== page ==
More comparisons between the British countryside of today and that from 1959-1961 in the paintings of Charles Tunnicliffe in the Ladybird "What to look for..." series of books.
“That day was their first use
in the whole time since
his father’s death, eleven years
before; the mute swan
and the whooper, avocet
and teal, tufted duck and lapwing,
the pochard and redshank;
pushed the eyepieces closer
and apart, that occluded,
needed to be refocused;
shoveller duck and egret,
marsh harrier, bunting.”
Ian Pople, “His Father’s Binoculars”
|(Copyright: Ladybird Books) |
We have a busy waterside scene here, with a flock of the tiny duck, teal, “dibbling in the mud” in the foreground on a lake shore, with some shoveler ducks hunkered down between them and a roosting flock of lapwings or peewits. A single goldeneye drake (described in the book’s text as a “she” – wrong! Female goldeneyes are brown and white) is swimming close to shore in the top left, near some swimming black-headed gulls. A heron stands on one leg, overlooking the scene.
We’ve looked at a couple of these species previously, the heron in some detail here, and the peewit similarly here! Of the others in the picture, one that I was fascinated by as a child was definitely the shoveler duck (Latin name: Anas clypeata), one of our more unusual looking bird species. As my old AA Book of British Birds says: “The enormous heavy bill that gives the shoveler its name is specially adapted for feeding on the surface of lakes and ponds”. Paddling through the shallows, it dabbles in the water or thin mud, sieving out small plants and animals, hence its membership of the group of duck species known as “dabbling ducks”.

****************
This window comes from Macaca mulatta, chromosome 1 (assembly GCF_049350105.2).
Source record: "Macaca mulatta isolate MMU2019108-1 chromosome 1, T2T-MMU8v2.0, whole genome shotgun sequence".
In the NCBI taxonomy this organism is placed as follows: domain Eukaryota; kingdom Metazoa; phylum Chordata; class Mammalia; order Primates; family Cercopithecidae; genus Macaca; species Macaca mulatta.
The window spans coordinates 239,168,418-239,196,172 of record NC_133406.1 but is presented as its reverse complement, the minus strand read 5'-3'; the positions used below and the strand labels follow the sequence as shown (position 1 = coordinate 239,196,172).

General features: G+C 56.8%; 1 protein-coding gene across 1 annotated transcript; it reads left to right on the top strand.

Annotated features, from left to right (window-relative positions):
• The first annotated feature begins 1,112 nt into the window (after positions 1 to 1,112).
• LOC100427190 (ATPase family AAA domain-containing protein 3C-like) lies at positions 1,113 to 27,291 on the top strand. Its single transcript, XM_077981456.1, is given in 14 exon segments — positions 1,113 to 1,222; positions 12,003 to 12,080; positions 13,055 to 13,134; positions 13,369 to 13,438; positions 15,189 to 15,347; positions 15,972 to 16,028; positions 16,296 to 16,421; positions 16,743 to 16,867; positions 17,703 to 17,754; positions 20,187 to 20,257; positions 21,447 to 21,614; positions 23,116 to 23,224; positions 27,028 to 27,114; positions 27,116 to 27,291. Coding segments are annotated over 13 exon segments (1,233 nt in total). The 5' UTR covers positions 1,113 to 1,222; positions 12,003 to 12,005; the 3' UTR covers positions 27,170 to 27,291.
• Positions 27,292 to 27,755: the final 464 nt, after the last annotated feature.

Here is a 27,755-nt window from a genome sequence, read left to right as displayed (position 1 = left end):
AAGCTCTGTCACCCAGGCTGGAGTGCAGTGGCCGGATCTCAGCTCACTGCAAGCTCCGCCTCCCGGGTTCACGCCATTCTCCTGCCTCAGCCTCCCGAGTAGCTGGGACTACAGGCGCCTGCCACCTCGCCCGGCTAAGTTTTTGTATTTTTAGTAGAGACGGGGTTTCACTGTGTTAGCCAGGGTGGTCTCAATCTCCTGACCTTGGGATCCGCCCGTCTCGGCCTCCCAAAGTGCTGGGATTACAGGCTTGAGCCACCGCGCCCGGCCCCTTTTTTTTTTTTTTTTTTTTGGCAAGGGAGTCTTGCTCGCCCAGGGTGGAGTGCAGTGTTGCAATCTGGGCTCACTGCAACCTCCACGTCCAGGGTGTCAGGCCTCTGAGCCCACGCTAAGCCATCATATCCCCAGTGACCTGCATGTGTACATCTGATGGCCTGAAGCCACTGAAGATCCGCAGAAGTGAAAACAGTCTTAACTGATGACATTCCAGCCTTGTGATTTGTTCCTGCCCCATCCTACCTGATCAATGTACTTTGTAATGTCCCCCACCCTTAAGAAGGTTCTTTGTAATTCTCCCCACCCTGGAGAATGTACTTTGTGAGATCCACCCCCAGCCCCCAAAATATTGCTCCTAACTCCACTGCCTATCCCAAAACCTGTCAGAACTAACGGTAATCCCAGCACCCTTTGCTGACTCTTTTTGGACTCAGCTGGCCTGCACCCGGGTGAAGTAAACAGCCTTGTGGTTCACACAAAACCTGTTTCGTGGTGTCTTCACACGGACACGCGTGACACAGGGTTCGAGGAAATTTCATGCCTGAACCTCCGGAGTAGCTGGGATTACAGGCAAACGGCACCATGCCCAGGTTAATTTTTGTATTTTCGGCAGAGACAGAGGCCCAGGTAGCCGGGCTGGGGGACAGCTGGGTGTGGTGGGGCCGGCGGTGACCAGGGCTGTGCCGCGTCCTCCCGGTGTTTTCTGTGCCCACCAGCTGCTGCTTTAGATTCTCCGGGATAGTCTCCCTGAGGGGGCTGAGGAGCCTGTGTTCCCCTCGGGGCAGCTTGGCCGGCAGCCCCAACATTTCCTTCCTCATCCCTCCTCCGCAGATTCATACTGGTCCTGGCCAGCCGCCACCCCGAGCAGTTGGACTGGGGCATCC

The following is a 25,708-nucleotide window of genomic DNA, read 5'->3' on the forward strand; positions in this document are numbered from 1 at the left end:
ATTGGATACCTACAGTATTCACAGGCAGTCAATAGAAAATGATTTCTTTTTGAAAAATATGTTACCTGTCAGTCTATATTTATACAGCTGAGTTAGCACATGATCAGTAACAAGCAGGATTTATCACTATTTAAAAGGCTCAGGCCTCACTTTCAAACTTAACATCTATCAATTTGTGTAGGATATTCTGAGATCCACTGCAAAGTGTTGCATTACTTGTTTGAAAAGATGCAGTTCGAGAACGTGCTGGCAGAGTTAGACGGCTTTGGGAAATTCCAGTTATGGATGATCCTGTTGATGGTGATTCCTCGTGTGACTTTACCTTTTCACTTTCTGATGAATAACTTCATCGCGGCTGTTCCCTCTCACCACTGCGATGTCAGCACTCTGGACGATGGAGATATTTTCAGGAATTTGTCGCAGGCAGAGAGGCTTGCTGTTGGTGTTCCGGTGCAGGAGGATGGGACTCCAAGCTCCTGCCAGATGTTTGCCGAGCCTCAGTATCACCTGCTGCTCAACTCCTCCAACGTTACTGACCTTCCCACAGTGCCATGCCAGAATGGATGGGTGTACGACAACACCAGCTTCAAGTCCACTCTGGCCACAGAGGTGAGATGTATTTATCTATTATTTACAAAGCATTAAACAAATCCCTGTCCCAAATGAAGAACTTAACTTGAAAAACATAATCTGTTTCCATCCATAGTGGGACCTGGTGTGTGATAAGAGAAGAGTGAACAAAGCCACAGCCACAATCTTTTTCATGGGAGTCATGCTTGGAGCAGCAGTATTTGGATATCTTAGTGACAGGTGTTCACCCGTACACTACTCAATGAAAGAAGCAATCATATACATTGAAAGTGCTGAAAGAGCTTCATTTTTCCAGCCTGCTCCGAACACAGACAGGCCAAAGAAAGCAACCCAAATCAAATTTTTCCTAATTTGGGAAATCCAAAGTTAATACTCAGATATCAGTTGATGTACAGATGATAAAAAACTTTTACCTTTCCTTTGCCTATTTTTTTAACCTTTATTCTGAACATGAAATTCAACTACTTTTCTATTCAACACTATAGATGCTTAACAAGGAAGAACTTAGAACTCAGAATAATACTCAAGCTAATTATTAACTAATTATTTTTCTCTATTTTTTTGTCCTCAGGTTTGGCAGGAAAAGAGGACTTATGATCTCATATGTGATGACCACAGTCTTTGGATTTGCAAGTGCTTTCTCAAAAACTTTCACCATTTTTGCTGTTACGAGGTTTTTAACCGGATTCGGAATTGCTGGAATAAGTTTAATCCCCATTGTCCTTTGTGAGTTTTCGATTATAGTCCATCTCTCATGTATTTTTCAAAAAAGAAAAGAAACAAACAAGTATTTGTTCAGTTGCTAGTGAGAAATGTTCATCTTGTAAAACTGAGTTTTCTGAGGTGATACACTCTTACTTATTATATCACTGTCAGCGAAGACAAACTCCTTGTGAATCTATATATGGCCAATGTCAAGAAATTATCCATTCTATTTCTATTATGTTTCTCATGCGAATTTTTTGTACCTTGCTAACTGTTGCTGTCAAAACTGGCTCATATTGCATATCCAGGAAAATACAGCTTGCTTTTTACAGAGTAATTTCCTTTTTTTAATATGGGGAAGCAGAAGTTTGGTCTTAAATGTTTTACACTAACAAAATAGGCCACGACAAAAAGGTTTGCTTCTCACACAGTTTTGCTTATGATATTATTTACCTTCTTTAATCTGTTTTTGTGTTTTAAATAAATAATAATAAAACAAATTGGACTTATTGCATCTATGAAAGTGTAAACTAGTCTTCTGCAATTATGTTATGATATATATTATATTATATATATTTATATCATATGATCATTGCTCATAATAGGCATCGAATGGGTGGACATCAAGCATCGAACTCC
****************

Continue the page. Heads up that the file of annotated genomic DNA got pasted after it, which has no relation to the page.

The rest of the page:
I am not a regular bird-watcher these days (other than daily naked-eye ornithology every day when dog walking), although I was a bit obsessed as a child, and haven’t seen a shoveler for years, and it is not a numerous species in Britain, especially in Scotland; but I remember vividly the first one I saw, at Aberlady Bay Nature Reserve. I must have been eight or nine years old and I was thrilled! The British Trust for Ornithology doesn’t maintain an entry for this duck in the Species Trends information that has been my main source of up-to-date information on the status and long-term success of bird species for this series of seasonal posts (come on BTO guys, what's a blogger supposed to do?). Its BirdFacts information does, however, give its status in the UK as a migrant breeding bird, and a passage/ winter visitor. It is unable to provide a population trend, although a summer population of 1000 to 1500 pairs is cited, along with a winter population of some 15,000 individuals. In “The Birds of the Western Palearctic”, it is suggested that, although there might have been some contraction of the range in Britain, there might actually be a slowly increasing British population.